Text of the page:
How to Read Guitar Chord Symbols

Guitar chords, or any chords for that matter, can be expressed in a variety of different ways.  Sometimes this means guitar chords might include weird symbols or numbers.  

I want you to be able to identify the different ways guitar chords can be written, even if you don’t quite have a full grasp of what the chord might be representing.  For that reason, I’m not going to go too deep into the theory behind these ways of writing guitar chords or show you how to play these chords.  To learn how to play guitar chords, visit our growing list of guitar chords with chord chart diagrams here.

1. Major guitar chords

Often major guitar chords are just represented by a capital letter.  For example: G, D, C.  Sometimes major chords might have an added “maj” attached to the letter like: Gmaj, Dmaj, Cmaj.  Those can all be understood as major guitar chords.

2. Minor guitar chords

Minor guitar chords will often be represented by a capital letter followed by a lowercase “m” or “min.”  For example: Em, Amin, C#m.  Sometimes a minor chord will just be represented with a lowercase letter like: e, a, or c#.  This is uncommon though in pop music.

3. Chord Inversions

Examples: G/B, C/G, D/F#  

The above examples are ways to express a chord inversion.  The first letter before the slash is the type of chord.  The letter after the slash is a note taken from the chord that will be put in the bass.  G/B reads: a G major chord with a B note in the bass.  The notes in a G major chord are G, B, & D.  In other words, the lowest note of the G major chord will be the B note of the G major chord.

4. Seventh (7th) chords

Seventh (7th) chords are represented by the number ‘7.’  Examples of seventh chords are: G7, Gmaj7, Em7, C#m7.  

You might be wondering, “What’s the difference between a G7 and a Gmaj7 chord?  Aren’t they both major chords?”  

There is a difference.  A G7 chord is a dominant seventh chord, while a Gmaj7 is a non-dominant seventh chord.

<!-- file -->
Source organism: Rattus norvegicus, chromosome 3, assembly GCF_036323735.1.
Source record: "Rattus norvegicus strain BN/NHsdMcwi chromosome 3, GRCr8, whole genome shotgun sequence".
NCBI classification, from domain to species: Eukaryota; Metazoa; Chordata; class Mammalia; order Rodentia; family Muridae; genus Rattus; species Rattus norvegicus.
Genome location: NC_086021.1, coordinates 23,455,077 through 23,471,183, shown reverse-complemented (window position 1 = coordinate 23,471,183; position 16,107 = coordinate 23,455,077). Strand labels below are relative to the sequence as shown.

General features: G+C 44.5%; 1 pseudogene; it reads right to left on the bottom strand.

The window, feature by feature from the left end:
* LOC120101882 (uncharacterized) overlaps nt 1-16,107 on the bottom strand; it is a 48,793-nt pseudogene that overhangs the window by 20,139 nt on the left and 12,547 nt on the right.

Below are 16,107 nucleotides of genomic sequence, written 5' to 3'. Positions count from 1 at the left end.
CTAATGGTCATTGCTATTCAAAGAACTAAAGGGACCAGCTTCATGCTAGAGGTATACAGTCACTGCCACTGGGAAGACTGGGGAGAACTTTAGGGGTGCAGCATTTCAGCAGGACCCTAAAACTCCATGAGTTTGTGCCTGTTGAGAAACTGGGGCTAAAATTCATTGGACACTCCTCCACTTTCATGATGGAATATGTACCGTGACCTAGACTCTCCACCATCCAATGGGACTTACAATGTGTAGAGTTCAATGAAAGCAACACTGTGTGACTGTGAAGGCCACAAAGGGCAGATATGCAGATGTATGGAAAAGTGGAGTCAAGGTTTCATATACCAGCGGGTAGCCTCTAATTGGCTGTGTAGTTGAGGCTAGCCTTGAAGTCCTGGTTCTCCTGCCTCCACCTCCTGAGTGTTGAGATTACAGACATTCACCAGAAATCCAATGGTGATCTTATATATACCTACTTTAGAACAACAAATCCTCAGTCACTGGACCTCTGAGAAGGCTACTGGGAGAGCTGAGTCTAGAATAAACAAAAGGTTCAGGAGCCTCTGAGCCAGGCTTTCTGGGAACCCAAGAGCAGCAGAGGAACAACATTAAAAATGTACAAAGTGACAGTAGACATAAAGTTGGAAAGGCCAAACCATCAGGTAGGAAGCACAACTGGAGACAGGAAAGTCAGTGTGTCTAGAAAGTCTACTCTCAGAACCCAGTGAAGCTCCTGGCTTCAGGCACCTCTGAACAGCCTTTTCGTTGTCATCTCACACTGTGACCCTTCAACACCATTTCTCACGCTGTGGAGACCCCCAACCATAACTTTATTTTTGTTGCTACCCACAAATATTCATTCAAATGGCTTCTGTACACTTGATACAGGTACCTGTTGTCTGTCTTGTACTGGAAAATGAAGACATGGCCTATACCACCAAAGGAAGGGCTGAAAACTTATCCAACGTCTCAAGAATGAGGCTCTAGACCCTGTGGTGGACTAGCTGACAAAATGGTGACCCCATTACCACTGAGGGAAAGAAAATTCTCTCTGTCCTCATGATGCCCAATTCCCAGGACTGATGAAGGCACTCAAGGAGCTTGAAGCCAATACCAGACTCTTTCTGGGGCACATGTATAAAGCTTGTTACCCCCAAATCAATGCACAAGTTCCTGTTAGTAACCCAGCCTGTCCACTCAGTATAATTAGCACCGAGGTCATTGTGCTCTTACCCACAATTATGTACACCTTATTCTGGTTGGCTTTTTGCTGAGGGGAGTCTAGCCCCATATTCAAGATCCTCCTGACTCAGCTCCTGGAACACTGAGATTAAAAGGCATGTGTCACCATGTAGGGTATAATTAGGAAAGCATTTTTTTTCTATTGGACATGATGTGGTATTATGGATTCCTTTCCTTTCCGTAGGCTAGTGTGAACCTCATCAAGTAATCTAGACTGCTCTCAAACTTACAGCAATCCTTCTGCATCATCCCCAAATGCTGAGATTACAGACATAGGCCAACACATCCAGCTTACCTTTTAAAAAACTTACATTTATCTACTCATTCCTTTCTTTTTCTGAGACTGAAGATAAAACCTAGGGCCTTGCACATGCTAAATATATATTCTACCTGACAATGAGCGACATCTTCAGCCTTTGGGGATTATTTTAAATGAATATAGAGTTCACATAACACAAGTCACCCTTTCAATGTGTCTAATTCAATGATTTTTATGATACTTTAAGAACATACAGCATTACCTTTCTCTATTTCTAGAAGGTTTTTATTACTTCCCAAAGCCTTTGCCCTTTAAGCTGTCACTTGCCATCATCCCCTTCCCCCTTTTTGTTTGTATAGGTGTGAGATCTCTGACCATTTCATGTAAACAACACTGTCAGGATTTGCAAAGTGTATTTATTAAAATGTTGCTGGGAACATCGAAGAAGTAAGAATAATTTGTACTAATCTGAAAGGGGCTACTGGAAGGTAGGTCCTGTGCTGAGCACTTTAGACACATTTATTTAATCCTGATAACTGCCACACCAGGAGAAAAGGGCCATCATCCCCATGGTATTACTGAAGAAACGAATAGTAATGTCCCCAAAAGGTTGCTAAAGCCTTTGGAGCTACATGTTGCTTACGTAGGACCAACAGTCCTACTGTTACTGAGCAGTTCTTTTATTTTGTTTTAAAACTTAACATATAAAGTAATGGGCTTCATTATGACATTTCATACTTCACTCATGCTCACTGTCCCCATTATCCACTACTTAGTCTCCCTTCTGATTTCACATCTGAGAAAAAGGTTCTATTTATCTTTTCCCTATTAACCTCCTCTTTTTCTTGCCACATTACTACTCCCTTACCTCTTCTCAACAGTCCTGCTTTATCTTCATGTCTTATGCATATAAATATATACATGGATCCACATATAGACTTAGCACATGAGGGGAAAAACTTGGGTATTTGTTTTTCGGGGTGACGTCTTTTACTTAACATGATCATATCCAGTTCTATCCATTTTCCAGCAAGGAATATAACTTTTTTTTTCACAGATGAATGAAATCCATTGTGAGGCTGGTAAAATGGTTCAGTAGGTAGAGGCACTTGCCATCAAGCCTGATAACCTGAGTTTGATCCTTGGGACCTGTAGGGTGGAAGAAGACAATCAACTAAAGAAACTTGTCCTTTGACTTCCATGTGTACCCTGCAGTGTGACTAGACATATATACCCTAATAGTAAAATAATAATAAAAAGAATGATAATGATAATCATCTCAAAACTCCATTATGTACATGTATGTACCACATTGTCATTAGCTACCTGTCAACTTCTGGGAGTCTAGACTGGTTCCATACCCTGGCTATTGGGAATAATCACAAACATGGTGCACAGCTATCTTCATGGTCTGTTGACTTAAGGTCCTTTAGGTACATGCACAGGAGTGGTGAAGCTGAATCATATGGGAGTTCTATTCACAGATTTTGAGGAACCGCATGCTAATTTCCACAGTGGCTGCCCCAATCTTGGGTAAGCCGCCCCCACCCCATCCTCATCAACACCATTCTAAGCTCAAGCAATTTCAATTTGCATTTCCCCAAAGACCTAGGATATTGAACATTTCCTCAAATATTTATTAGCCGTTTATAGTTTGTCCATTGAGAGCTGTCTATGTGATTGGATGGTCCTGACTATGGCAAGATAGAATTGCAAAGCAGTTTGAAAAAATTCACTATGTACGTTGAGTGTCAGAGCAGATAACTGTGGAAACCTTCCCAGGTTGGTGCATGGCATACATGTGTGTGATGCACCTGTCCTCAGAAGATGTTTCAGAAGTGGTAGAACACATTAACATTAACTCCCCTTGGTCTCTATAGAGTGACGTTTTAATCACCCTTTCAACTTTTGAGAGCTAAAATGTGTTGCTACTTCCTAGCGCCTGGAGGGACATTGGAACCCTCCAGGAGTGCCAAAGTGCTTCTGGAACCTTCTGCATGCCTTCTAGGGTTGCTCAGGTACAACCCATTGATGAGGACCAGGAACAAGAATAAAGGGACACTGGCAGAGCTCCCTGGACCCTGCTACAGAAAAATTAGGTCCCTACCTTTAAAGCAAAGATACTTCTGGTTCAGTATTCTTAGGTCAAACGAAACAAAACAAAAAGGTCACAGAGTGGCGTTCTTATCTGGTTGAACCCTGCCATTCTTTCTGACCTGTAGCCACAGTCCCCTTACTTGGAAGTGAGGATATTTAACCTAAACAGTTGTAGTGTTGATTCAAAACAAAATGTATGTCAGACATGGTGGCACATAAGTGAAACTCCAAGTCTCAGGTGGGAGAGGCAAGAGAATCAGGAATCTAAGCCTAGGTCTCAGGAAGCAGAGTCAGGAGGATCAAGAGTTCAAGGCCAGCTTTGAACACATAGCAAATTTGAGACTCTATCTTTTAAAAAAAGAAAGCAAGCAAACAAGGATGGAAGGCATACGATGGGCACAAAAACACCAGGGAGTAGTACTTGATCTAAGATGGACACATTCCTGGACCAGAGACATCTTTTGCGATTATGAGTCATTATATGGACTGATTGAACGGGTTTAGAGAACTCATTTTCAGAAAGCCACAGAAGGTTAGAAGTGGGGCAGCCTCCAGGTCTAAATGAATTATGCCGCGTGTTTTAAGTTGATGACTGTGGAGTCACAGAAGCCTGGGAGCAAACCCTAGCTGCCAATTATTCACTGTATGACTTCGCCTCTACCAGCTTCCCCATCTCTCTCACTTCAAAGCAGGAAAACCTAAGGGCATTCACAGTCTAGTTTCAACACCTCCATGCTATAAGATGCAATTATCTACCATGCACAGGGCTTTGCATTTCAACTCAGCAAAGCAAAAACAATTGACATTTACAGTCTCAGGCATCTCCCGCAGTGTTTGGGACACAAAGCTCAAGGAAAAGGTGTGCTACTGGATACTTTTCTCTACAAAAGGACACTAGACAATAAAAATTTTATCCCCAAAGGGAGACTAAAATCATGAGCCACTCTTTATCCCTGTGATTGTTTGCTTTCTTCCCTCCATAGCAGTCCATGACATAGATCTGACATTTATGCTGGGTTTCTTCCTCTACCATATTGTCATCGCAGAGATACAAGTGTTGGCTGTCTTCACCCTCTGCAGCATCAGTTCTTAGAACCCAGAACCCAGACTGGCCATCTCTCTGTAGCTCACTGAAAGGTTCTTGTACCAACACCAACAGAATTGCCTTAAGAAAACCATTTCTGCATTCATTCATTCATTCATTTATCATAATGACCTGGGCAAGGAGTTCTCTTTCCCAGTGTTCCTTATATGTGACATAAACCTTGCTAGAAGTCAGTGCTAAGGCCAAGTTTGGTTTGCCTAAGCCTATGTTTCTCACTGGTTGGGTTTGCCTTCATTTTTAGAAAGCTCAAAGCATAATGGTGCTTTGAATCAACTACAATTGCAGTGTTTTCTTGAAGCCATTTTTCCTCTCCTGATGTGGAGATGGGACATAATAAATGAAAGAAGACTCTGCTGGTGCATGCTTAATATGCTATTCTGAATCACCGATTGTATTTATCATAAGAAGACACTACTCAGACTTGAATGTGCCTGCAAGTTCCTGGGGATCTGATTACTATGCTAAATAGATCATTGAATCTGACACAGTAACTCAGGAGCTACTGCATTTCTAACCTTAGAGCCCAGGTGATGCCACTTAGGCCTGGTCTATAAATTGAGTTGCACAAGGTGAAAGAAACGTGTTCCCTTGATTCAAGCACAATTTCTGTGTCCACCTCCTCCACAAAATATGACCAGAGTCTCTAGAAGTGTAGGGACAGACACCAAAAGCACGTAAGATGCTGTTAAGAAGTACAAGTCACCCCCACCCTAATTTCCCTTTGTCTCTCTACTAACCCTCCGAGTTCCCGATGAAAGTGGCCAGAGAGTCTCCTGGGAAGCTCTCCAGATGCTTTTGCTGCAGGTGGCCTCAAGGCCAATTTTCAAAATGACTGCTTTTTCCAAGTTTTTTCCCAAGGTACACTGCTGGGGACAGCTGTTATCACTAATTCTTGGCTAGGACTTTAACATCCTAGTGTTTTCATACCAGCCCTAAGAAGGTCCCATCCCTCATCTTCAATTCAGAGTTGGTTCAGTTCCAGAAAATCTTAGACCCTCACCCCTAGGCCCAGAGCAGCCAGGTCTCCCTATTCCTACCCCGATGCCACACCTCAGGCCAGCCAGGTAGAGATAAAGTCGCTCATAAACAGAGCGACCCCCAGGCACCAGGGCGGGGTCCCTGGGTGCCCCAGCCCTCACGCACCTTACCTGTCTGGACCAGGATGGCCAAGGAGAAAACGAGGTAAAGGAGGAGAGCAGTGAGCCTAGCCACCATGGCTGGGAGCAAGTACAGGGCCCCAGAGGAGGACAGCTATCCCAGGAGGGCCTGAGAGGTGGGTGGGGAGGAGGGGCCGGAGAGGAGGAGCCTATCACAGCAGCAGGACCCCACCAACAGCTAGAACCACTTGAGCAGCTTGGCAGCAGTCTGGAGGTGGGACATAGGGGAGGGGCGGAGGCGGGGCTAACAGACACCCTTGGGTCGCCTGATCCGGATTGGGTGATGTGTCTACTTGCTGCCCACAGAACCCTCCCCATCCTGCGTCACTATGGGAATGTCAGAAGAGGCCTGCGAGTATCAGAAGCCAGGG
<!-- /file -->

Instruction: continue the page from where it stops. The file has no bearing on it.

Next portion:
5. Diminished chords

Diminished chords are represented often with a little circle or a degree symbol superscripted next to the letter name of the chord.  The letters “dim” will also commonly follow too.  Examples are: , F#dim, C#°.

6. Augmented chords

Augmented chords will either be represented by plus (+) sign or the letters “aug.”  Examples of augmented chords are: E+, Daug, G+.

7. Altered chords

Altered chords are chords with extra markup in them like b5, add9, #5.  These chords require a bit of music theory to fully understand.  Again, we won’t go into this here.  Examples of altered chords are: Cadd9, Gmin7b5, D9.  

In the examples above, the number represents a note.  In the case of Gmin7b5, the 5th note of a G minor chord is a D.  The flat symbol or ‘b’ preceding the number 5 indicates that the 5th note should be lowered one half step or “flatted.”  So a Gmin7b5 chord would be understood as a G minor chord with an added seventh and with a flat fifth.  

Let me know if you have any questions about this.  Let’s plan on diving into the theory behind all of this soon!

About Brett McQueen

Brett McQueen is a musician, songwriter, and the founder and editor of Guitar Friendly and Ukulele Tricks. Learn more about him here and follow him on Twitter at @GuitarFriendly.